JW: Well like I say, I sympathise. I understand why they want these things. But it also comes down to what inspires us as developers. Good games come out of passion, and if one of the dictates had been, "Okay, we're just going to take all the classes from D2 and re-do them," I don't think a lot of people on our team would have been that excited about it. In fact, I know they wouldn't have been. It came from the team that they didn't want to re-do the classes. So one of my jobs as lead designer is not only to steer everyone towards those choices, but also to make sure the whole team is excited by the choices we make. Sometimes that means we have to look at things and say, You know what, maybe this could be awesome, maybe the necromancer could be an awesome character for Diablo 3 - but if no-one on the team is interested in making him, he's not going to be great. He's going to be mediocre.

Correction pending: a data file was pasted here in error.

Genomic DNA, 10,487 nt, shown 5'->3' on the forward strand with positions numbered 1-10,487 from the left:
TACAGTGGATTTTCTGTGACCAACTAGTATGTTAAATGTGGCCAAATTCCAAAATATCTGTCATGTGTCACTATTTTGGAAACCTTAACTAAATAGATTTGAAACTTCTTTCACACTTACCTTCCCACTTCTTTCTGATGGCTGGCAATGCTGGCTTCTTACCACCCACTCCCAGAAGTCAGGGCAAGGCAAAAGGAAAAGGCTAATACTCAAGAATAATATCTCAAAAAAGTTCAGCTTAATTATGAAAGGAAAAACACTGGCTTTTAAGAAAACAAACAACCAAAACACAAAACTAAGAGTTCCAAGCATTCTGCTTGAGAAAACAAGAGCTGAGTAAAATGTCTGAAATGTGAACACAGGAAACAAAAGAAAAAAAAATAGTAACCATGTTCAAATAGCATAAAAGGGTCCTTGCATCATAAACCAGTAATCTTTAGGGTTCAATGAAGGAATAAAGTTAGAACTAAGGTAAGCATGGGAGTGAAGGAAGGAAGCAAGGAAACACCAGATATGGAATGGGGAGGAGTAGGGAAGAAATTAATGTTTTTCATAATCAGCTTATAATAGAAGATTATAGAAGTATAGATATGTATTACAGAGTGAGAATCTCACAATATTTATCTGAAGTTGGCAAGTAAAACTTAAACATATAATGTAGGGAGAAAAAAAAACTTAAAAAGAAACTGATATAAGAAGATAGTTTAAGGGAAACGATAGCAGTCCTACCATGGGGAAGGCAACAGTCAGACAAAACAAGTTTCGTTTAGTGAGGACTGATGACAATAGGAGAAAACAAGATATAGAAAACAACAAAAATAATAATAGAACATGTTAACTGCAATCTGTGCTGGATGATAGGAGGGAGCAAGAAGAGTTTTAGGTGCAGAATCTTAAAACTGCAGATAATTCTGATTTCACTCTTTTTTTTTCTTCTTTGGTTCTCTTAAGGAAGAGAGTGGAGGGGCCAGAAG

VideoGamer.com: Some developers, Dennis Dyack for one, really don't like showing work-in-progress on games that are still at an early stage - but Blizzard has always been very happy to do this. Why is that? Is there a risk behind doing this?